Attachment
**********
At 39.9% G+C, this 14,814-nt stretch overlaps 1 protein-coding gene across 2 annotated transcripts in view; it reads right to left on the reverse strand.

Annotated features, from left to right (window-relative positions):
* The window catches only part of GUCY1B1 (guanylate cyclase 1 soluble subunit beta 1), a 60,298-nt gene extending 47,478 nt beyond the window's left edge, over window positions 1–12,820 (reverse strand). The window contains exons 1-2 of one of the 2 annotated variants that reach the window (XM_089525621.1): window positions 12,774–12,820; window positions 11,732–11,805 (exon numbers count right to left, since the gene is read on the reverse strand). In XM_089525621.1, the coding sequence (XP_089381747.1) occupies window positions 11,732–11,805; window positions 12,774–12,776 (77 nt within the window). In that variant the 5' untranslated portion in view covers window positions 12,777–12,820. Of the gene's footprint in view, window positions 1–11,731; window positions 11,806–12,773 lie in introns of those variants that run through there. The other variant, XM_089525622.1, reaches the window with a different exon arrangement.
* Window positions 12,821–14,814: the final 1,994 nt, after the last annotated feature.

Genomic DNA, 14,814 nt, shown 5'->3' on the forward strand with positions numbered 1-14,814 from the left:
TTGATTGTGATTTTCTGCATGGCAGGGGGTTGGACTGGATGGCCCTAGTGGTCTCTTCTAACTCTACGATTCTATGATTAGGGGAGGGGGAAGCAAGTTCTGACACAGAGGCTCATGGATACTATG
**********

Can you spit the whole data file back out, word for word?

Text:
At 39.9% G+C, this 14,814-nt stretch overlaps 1 protein-coding gene across 2 annotated transcripts in view; it reads right to left on the reverse strand.

Annotated features, from left to right (window-relative positions):
* The window catches only part of GUCY1B1 (guanylate cyclase 1 soluble subunit beta 1), a 60,298-nt gene extending 47,478 nt beyond the window's left edge, over window positions 1–12,820 (reverse strand). The window contains exons 1-2 of one of the 2 annotated variants that reach the window (XM_089525621.1): window positions 12,774–12,820; window positions 11,732–11,805 (exon numbers count right to left, since the gene is read on the reverse strand). In XM_089525621.1, the coding sequence (XP_089381747.1) occupies window positions 11,732–11,805; window positions 12,774–12,776 (77 nt within the window). In that variant the 5' untranslated portion in view covers window positions 12,777–12,820. Of the gene's footprint in view, window positions 1–11,731; window positions 11,806–12,773 lie in introns of those variants that run through there. The other variant, XM_089525622.1, reaches the window with a different exon arrangement.
* Window positions 12,821–14,814: the final 1,994 nt, after the last annotated feature.

Genomic DNA, 14,814 nt, shown 5'->3' on the forward strand with positions numbered 1-14,814 from the left:
TTGATTGTGATTTTCTGCATGGCAGGGGGTTGGACTGGATGGCCCTAGTGGTCTCTTCTAACTCTACGATTCTATGATTAGGGGAGGGGGAAGCAAGTTCTGACACAGAGGCTCATGGATACTATG